by Jerry Waxler
I used to think that heroes tended to be lonely but when I read Joseph Campbell’s “The Hero with a Thousand Faces,” I realized they are not so lonely after all. It’s true they must leave home to go off on their adventures, which at first makes them seem isolated. But they soon collect allies. King Arthur was surrounded by his Knights of the Roundtable. The Hobbits traveled with a band of companions called the Fellowship, and in the Wizard of Oz, Dorothy gathered the Lion, Scarecrow, and Tin Man. Similarly, memoir protagonists often attract a group of friends and followers.
Consider world famous tennis player, Andre Agassi, hero of the memoir “Open.” Before he could afford to hire companions, his brother accompanied him on tours. As his career grew, so did his band of allies. He hooked up with professional sports trainers and strategists, a personal racquet stringer, and a spiritual mentor. This cast of supporting characters culminated in a perfect match with his soul mate, Steffi Graf, another world-famous tennis player.
Agassi did more than mention these people. He freely shared his debt to them, almost devotionally letting us see that even though he was the one out in the spotlight, his crew deserved a substantial portion of the credit for his success. One of his most damning criticisms of his first wife, Brooke Shields, was that she didn’t grasp the importance of the clan in his life.
Most memoir authors don’t have an entourage. For example, in “Zen and Now,” author Mark Richardson rode his motorcycle alone, occasionally meeting people on the road. One reason I found this book so haunting was because the author’s soul mates lived in a different time. In the present, he could only gather their ghosts. At the other extreme, in “The Path, One Man’s Quest on the Only Path there is,” Donald Walters moved into an ashram. Sarah McDonald is somewhere in the middle. Her year in India is assisted by a couple of friends and the staff at her apartment, who help her understand the local culture.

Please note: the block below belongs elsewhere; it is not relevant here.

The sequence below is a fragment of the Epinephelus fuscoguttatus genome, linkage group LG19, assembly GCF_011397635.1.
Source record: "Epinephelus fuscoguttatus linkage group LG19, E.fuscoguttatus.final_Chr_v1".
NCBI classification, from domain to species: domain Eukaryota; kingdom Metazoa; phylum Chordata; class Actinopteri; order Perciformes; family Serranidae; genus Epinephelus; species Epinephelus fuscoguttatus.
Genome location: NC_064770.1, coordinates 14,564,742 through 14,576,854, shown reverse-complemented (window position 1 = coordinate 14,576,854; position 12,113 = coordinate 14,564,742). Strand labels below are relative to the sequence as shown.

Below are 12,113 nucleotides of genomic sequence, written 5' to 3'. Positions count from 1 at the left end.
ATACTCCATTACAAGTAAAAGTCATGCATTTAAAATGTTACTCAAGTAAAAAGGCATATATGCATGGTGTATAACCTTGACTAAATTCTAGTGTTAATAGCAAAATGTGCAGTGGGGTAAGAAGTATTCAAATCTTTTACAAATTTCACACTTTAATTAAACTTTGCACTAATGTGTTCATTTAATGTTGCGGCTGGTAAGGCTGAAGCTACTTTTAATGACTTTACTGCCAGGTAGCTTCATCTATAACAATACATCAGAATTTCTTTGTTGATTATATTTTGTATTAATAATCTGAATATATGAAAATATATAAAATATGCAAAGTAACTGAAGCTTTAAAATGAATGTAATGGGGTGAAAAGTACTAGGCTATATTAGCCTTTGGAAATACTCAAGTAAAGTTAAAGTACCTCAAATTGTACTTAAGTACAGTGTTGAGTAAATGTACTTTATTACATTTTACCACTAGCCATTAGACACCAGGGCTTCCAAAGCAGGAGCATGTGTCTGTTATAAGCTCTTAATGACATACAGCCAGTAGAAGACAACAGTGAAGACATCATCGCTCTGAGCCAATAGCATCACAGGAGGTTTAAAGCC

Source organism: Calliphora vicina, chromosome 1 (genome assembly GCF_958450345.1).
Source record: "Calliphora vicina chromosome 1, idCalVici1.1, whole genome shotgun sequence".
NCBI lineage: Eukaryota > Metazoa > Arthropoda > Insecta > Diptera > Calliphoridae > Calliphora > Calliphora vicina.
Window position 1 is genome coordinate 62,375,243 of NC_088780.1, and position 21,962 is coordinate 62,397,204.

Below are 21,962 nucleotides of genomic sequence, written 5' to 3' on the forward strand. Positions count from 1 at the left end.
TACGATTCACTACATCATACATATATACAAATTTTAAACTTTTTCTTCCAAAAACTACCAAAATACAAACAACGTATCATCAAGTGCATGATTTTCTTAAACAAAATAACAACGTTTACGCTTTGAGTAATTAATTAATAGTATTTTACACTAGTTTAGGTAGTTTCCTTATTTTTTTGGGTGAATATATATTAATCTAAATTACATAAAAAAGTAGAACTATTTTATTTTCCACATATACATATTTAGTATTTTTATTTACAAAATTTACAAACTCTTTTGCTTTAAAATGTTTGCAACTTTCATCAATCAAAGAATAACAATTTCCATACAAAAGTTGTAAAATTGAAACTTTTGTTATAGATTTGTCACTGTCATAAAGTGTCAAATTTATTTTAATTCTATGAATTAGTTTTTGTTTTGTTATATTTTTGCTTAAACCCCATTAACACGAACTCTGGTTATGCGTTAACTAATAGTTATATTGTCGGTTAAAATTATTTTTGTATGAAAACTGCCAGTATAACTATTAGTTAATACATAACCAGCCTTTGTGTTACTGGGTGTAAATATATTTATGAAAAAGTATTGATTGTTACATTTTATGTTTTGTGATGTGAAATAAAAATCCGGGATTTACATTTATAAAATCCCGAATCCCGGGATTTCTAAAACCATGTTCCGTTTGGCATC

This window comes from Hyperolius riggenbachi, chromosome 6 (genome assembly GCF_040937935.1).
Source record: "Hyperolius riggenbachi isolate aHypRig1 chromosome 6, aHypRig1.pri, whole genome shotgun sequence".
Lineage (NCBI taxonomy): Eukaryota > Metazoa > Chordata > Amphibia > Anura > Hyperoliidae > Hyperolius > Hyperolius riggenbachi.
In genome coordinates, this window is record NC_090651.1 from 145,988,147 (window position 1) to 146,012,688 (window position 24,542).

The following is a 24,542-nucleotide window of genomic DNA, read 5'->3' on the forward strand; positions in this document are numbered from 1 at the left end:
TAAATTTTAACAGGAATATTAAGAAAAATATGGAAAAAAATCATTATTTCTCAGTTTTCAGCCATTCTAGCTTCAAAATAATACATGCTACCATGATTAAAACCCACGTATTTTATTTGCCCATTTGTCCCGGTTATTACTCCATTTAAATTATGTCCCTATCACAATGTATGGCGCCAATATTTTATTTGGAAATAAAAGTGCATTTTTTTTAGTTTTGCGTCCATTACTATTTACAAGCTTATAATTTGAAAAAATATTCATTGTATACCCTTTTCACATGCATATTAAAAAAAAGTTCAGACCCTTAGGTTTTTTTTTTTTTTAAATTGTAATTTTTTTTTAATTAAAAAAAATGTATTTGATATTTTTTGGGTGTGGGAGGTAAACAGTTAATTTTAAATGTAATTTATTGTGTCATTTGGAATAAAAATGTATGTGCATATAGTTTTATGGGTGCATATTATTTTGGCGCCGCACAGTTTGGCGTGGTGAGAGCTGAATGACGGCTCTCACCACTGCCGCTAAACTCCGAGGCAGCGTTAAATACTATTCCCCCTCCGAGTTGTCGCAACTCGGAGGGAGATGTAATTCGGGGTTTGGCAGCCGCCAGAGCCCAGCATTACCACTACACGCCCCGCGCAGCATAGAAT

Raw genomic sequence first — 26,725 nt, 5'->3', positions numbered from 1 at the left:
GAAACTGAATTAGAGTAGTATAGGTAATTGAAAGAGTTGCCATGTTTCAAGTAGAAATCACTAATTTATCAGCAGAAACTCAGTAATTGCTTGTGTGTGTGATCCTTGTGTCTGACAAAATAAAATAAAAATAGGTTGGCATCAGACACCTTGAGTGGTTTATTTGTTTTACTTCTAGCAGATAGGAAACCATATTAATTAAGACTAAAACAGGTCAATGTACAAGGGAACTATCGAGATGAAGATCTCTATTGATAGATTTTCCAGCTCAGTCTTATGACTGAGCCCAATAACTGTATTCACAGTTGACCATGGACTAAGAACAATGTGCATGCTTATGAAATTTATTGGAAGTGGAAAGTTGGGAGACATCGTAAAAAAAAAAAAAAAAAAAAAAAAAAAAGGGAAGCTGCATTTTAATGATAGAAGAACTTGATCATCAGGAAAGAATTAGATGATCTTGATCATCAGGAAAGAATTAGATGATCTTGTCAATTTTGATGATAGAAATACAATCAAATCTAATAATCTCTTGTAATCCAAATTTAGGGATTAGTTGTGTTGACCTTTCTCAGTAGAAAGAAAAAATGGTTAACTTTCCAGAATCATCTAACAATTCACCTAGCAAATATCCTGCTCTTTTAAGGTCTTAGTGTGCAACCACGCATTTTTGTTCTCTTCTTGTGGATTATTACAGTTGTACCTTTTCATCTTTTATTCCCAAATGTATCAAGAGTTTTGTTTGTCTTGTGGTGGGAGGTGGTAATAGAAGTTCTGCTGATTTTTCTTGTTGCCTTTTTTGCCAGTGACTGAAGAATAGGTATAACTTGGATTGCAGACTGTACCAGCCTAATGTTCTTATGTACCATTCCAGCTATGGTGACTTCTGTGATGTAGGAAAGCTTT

A chosen family plays a central role in my own story. When I left home, I turned into a classic loner, essentially a recluse. Later, the pendulum swung and I moved in to a commune where I could enjoy both extremes. I could be as withdrawn as I wanted to be by closing the door to my room, and when I wanted company, I simply walked out into the kitchen to be with my band of allies.
The power of the chosen clan may add depth and interest to your own memoir. In different stages in your life, what micro-community gave you social context? Write a few scenes that show how you relied on them for support and companionship.
This is part of a multi-part essay about Andre Agassi’s memoir “Open.” For the start of the series, see
When is a memoir by a celebrity not a celebrity memoir?
For the Amazon page for Open, click here.
More memoir writing resources
To see brief descriptions and links to all the essays on Memory Writers Network, click here.
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